The Geoscience BC 2004 Toodoggone airborne survey revealed several, predominantly NW-trending, magnetic high anomalies on the ATTY property. The most intense magnetic high anomaly underlies the Kem target, consistent with abundant observed magnetite.
Ground-based induced polarization (IP) surveys are a common and effective method of identifying sulphide mineralization, intrusive bodies, and major structures at depth. Several ground-based IP campaigns on the ATTY property have successfully identified blind intrusions and associated pyrite.
In 2007, a Quantec Titan 24 IP survey was completed across the southern portion of the ATTY claims in the vicinity of the Kem prospect, which directly neighbors the Kemess Underground and East deposits. A similar deep-sensing IP program east of Kemess North that same year resulted in the exploration drilling at the Kemess East deposit. The 2007 survey identified a significant chargeability anomaly (>20 mV/V).
In 2018, Serengeti Resources optioned the ATTY property and completed ~20 line-km of ground-based IP in 7 lines over the Kem area. Three of the 2018 lines identified the 2007 Titan anomaly, expanding it to an area measuring ~600 x 600 m.
Further IP surveys by Serengeti in 2019 identified two additional targets - all three geophysical targets consist of coincident chargeability and resistivity anomalies in areas with favourable geological and geochemical conditions.
In 2019, three IP lines along the Attycelley River valley identified a large (~1600 m x 800 m), strong (up to 56 mV/V) sub-horizontal chargeability high with a coincident magnetic signature. Below the eastern portion of the chargeability anomaly lies a resistive feature (up to 2500 Ohm-m) with a co-located increase in magnetic intensity which was hypothesized to represent an intrusive plug. Drilling of the chargeability in two drillholes (AT-19-09 & -10) intersected pyritized andesite and monzonitic plugs with sporadic anomalous Cu and Au.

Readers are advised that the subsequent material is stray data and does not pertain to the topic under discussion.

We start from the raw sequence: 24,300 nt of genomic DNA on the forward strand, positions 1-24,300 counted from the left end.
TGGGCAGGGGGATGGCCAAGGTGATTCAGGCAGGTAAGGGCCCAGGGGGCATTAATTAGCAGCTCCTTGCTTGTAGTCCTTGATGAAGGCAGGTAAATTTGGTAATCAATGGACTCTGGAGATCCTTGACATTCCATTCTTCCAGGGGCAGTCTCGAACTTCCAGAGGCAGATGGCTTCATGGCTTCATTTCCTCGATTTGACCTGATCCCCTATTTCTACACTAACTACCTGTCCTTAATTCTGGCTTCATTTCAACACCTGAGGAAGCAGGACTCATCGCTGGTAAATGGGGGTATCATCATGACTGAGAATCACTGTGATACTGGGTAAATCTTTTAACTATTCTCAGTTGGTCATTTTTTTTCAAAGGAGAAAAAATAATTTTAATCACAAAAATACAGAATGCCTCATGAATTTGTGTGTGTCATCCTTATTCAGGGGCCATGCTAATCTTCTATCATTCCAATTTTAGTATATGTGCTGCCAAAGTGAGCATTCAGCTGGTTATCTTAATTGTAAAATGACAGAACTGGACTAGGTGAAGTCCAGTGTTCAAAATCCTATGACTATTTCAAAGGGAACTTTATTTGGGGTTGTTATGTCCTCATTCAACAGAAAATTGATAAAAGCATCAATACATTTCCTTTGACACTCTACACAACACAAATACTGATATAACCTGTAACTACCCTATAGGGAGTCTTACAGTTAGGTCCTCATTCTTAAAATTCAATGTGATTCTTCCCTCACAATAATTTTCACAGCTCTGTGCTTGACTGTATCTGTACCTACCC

Three IP lines over the FogMess area in 2019 defined a chargeability anomaly (up to 28 mV/V) and associated resistivity feature (up to 2500 Ohm-m) below elevated Au and Ag surface sampling results from 2018. The area is defined by intense silica alteration and flooding with local, structurally hosted pyrite-chalcopyrite-Cu-oxide mineralization. Work by Dr. Jim Oliver in 2018 suggests that this surface mineralization may be related to a porphyry system at depth. A single hole (AT-19-11) was drilled in the to test the IP signature, intersecting intermittent epithermal-style veining with modest mineralization.
In 2004, Finlay completed 1,653 m of diamond drilling in seven holes to test coincident geochemical and geophysical anomalies at the ATTY Gossan (Kem) zone. In 2018, Serengeti Resources Ltd. optioned the property, re-logged and sampled the 2004 core, and completed geological mapping and IP programs to target a drill program the following year. The first phase of the 2019 IP campaign identified both the large Valley Target along the Attycelley Creek and an IP anomaly in the FogMess area in a zone highlighted by Dr. Jim Oliver during the 2018 mapping program (“Boundary Target”). In 2019, Serengeti Resources drill-tested the ATTY Gossan, Valley Target, and FogMess area with 2,318 m in 6 drill holes.
The final drill hole of the 2004 campaign at Kem (AT-04-07) intersected sheeted pyrite veins and veinlets transitioning to sheeted magnetite-chalcopyrite veinlets with K-feldspar halos towards the EOH at 304 m. Infill sampling during the 2018 program combined with prior results indicates a 36.11 m interval near the end of this hole assaying 0.10% Cu and 0.12 g/t Au. AT-19-08 was drilled ~385 m southeast of AT-04-07 to test the area down-dip of observed mineralization, as well as the 2007 Titan IP target and the block immediately adjacent to the NNW-trending fault that truncates the Kemess East deposit. Results were disappointing, though did indicate a broadly anomalous Au (e.g., 0.14 g/t Au over 87.70 m) in potassically altered andesite.